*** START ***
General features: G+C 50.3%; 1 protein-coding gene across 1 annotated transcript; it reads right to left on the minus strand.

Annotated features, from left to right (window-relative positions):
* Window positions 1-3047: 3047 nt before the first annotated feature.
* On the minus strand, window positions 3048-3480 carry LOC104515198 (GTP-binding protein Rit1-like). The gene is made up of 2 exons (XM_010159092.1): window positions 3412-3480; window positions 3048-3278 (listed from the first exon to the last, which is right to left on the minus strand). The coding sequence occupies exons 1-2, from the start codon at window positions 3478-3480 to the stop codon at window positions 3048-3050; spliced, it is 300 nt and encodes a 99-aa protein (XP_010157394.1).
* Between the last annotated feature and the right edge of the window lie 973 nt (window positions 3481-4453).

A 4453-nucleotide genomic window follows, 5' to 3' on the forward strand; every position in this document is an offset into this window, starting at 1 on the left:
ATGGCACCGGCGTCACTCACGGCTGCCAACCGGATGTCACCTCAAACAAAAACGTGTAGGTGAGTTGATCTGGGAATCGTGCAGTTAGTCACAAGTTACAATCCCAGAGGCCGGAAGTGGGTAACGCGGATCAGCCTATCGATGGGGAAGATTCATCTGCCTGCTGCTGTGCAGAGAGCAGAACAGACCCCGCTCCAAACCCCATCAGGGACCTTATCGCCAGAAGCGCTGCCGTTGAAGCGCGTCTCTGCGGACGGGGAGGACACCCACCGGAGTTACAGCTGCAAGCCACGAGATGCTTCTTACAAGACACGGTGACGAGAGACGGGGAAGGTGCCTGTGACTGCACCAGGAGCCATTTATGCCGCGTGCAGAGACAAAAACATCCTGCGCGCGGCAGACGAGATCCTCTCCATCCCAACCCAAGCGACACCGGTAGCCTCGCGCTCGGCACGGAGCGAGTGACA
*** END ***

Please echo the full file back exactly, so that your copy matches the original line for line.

General features: G+C 50.3%; 1 protein-coding gene across 1 annotated transcript; it reads right to left on the minus strand.

Annotated features, from left to right (window-relative positions):
* Window positions 1-3047: 3047 nt before the first annotated feature.
* On the minus strand, window positions 3048-3480 carry LOC104515198 (GTP-binding protein Rit1-like). The gene is made up of 2 exons (XM_010159092.1): window positions 3412-3480; window positions 3048-3278 (listed from the first exon to the last, which is right to left on the minus strand). The coding sequence occupies exons 1-2, from the start codon at window positions 3478-3480 to the stop codon at window positions 3048-3050; spliced, it is 300 nt and encodes a 99-aa protein (XP_010157394.1).
* Between the last annotated feature and the right edge of the window lie 973 nt (window positions 3481-4453).

A 4453-nucleotide genomic window follows, 5' to 3' on the forward strand; every position in this document is an offset into this window, starting at 1 on the left:
ATGGCACCGGCGTCACTCACGGCTGCCAACCGGATGTCACCTCAAACAAAAACGTGTAGGTGAGTTGATCTGGGAATCGTGCAGTTAGTCACAAGTTACAATCCCAGAGGCCGGAAGTGGGTAACGCGGATCAGCCTATCGATGGGGAAGATTCATCTGCCTGCTGCTGTGCAGAGAGCAGAACAGACCCCGCTCCAAACCCCATCAGGGACCTTATCGCCAGAAGCGCTGCCGTTGAAGCGCGTCTCTGCGGACGGGGAGGACACCCACCGGAGTTACAGCTGCAAGCCACGAGATGCTTCTTACAAGACACGGTGACGAGAGACGGGGAAGGTGCCTGTGACTGCACCAGGAGCCATTTATGCCGCGTGCAGAGACAAAAACATCCTGCGCGCGGCAGACGAGATCCTCTCCATCCCAACCCAAGCGACACCGGTAGCCTCGCGCTCGGCACGGAGCGAGTGACA